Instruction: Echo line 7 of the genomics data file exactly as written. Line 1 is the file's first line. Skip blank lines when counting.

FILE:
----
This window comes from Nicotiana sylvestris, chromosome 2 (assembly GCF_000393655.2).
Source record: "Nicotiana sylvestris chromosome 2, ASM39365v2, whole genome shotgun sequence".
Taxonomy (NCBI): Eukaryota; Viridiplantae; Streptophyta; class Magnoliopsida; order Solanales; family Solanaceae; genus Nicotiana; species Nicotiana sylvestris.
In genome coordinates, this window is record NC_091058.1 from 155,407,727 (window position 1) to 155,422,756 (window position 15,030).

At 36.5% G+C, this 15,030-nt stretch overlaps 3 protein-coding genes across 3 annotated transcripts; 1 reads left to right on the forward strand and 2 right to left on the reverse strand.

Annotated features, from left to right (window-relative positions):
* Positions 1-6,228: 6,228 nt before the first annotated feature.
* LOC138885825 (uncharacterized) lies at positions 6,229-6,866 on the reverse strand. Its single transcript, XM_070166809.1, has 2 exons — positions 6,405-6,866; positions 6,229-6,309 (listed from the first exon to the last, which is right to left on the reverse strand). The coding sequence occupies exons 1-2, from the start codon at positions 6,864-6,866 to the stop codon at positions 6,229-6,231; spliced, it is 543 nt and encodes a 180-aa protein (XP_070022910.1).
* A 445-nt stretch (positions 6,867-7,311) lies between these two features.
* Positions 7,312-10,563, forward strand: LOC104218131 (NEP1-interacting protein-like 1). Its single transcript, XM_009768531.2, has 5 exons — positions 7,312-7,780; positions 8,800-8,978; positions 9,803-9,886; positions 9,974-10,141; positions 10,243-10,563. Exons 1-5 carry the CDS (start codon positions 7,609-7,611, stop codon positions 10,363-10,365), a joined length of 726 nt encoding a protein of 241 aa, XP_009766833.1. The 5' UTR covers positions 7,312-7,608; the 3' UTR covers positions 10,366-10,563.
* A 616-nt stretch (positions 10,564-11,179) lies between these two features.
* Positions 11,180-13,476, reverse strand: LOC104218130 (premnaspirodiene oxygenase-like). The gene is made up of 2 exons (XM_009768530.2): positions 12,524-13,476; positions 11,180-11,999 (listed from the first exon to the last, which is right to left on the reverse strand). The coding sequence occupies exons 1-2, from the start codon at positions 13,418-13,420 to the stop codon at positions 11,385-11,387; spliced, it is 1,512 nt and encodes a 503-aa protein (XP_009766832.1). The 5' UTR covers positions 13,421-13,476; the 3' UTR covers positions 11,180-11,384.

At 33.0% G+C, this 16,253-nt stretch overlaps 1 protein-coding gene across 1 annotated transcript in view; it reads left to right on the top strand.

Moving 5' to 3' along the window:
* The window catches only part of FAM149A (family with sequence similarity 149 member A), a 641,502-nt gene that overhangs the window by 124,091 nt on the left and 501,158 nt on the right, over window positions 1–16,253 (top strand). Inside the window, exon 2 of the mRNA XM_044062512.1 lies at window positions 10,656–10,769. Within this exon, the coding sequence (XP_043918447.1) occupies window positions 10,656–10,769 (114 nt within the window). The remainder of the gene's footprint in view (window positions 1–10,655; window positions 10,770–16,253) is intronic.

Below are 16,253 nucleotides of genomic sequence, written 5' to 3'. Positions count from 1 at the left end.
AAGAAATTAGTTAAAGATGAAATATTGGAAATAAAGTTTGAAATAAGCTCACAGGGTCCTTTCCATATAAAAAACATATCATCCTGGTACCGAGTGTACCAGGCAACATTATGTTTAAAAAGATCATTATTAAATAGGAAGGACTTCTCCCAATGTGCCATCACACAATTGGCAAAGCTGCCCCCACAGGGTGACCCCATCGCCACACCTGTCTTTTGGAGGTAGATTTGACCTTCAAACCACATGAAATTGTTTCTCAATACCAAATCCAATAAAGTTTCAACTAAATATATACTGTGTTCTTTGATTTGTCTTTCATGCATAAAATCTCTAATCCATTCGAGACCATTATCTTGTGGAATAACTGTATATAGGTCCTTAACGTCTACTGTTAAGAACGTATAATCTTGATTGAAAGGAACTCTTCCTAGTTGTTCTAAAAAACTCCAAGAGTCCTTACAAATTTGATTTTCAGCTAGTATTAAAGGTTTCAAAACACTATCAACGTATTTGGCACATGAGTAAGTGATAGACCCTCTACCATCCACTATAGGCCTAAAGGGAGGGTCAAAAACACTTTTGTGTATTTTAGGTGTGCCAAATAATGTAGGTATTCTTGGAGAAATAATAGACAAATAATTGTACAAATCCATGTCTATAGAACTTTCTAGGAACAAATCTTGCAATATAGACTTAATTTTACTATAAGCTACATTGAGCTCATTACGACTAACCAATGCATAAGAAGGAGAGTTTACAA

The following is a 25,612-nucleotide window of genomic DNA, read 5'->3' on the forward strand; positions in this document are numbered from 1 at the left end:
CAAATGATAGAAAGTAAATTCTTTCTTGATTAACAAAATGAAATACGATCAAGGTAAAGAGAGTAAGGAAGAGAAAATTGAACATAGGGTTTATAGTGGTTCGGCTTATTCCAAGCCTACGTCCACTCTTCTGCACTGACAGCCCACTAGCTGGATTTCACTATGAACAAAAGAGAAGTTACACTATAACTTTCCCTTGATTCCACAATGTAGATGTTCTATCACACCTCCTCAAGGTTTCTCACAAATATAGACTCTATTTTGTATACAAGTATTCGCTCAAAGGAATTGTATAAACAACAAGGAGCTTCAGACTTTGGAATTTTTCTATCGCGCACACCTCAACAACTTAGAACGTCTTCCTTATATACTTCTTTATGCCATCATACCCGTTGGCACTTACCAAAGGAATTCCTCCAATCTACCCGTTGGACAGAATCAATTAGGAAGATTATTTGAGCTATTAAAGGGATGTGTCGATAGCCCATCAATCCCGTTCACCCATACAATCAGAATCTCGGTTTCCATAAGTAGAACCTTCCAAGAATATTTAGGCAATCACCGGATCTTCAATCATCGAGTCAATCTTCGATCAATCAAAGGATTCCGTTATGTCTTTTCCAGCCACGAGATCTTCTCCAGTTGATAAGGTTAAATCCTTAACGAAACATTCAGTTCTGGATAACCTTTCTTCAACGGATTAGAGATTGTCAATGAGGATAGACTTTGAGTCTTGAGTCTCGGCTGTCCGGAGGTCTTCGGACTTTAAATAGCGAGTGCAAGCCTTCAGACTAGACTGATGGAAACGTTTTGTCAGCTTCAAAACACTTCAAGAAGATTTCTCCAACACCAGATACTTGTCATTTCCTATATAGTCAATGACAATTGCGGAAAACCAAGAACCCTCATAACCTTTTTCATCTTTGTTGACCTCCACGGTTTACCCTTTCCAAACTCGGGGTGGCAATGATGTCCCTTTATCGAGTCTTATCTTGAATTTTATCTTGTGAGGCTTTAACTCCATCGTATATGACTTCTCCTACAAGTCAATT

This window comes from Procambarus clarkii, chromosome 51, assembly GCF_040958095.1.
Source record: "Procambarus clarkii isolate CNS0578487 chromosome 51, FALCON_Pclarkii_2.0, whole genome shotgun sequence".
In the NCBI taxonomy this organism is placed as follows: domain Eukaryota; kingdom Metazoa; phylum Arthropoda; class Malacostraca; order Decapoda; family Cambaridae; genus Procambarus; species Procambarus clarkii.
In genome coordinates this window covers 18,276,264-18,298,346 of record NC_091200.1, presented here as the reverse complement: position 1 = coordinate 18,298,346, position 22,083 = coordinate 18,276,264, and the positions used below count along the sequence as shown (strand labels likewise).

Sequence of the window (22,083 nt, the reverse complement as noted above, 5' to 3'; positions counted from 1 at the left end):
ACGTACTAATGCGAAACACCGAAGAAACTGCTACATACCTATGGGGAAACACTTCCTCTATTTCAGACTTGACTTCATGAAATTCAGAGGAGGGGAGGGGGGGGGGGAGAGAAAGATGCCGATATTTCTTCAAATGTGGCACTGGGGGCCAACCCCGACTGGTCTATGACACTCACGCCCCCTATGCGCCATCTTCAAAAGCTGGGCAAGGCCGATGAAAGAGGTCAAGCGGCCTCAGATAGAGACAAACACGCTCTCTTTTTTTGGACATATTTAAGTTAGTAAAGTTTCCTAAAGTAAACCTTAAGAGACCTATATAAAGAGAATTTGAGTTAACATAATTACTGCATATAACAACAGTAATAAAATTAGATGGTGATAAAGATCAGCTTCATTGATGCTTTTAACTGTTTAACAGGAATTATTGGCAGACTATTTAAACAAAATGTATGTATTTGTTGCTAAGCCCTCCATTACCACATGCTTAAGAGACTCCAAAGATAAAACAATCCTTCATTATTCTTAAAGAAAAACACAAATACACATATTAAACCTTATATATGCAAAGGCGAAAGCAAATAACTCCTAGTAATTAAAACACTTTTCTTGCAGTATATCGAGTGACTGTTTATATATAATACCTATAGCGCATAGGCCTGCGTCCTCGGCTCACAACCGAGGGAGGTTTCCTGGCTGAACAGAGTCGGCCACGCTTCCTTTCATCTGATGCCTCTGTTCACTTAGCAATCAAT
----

* Positions 1-6,228: 6,228 nt before the first annotated feature.